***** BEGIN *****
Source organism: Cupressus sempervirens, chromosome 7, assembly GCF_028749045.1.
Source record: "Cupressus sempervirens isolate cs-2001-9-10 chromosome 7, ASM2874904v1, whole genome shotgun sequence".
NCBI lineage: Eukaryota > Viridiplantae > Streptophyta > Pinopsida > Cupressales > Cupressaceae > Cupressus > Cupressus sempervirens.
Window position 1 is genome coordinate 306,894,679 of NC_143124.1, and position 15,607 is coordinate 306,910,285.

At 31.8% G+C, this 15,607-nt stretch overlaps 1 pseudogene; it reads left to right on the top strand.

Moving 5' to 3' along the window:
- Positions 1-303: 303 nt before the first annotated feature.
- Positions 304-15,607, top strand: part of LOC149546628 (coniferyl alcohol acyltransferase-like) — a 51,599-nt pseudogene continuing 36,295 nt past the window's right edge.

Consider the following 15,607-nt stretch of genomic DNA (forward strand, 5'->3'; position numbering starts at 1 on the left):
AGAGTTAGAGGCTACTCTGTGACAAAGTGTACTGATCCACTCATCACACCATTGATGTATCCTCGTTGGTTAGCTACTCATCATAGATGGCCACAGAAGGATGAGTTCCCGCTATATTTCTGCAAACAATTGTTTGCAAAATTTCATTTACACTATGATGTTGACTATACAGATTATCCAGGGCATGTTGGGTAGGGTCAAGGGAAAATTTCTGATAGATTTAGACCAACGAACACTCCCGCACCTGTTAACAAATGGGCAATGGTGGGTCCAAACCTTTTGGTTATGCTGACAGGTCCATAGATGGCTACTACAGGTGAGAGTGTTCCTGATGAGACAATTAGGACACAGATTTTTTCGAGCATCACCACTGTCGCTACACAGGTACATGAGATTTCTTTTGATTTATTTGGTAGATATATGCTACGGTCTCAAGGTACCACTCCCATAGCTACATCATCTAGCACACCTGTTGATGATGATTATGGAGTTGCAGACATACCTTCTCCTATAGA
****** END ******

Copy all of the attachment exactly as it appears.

Source organism: Cupressus sempervirens, chromosome 7, assembly GCF_028749045.1.
Source record: "Cupressus sempervirens isolate cs-2001-9-10 chromosome 7, ASM2874904v1, whole genome shotgun sequence".
NCBI lineage: Eukaryota > Viridiplantae > Streptophyta > Pinopsida > Cupressales > Cupressaceae > Cupressus > Cupressus sempervirens.
Window position 1 is genome coordinate 306,894,679 of NC_143124.1, and position 15,607 is coordinate 306,910,285.

At 31.8% G+C, this 15,607-nt stretch overlaps 1 pseudogene; it reads left to right on the top strand.

Moving 5' to 3' along the window:
- Positions 1-303: 303 nt before the first annotated feature.
- Positions 304-15,607, top strand: part of LOC149546628 (coniferyl alcohol acyltransferase-like) — a 51,599-nt pseudogene continuing 36,295 nt past the window's right edge.

Consider the following 15,607-nt stretch of genomic DNA (forward strand, 5'->3'; position numbering starts at 1 on the left):
AGAGTTAGAGGCTACTCTGTGACAAAGTGTACTGATCCACTCATCACACCATTGATGTATCCTCGTTGGTTAGCTACTCATCATAGATGGCCACAGAAGGATGAGTTCCCGCTATATTTCTGCAAACAATTGTTTGCAAAATTTCATTTACACTATGATGTTGACTATACAGATTATCCAGGGCATGTTGGGTAGGGTCAAGGGAAAATTTCTGATAGATTTAGACCAACGAACACTCCCGCACCTGTTAACAAATGGGCAATGGTGGGTCCAAACCTTTTGGTTATGCTGACAGGTCCATAGATGGCTACTACAGGTGAGAGTGTTCCTGATGAGACAATTAGGACACAGATTTTTTCGAGCATCACCACTGTCGCTACACAGGTACATGAGATTTCTTTTGATTTATTTGGTAGATATATGCTACGGTCTCAAGGTACCACTCCCATAGCTACATCATCTAGCACACCTGTTGATGATGATTATGGAGTTGCAGACATACCTTCTCCTATAGA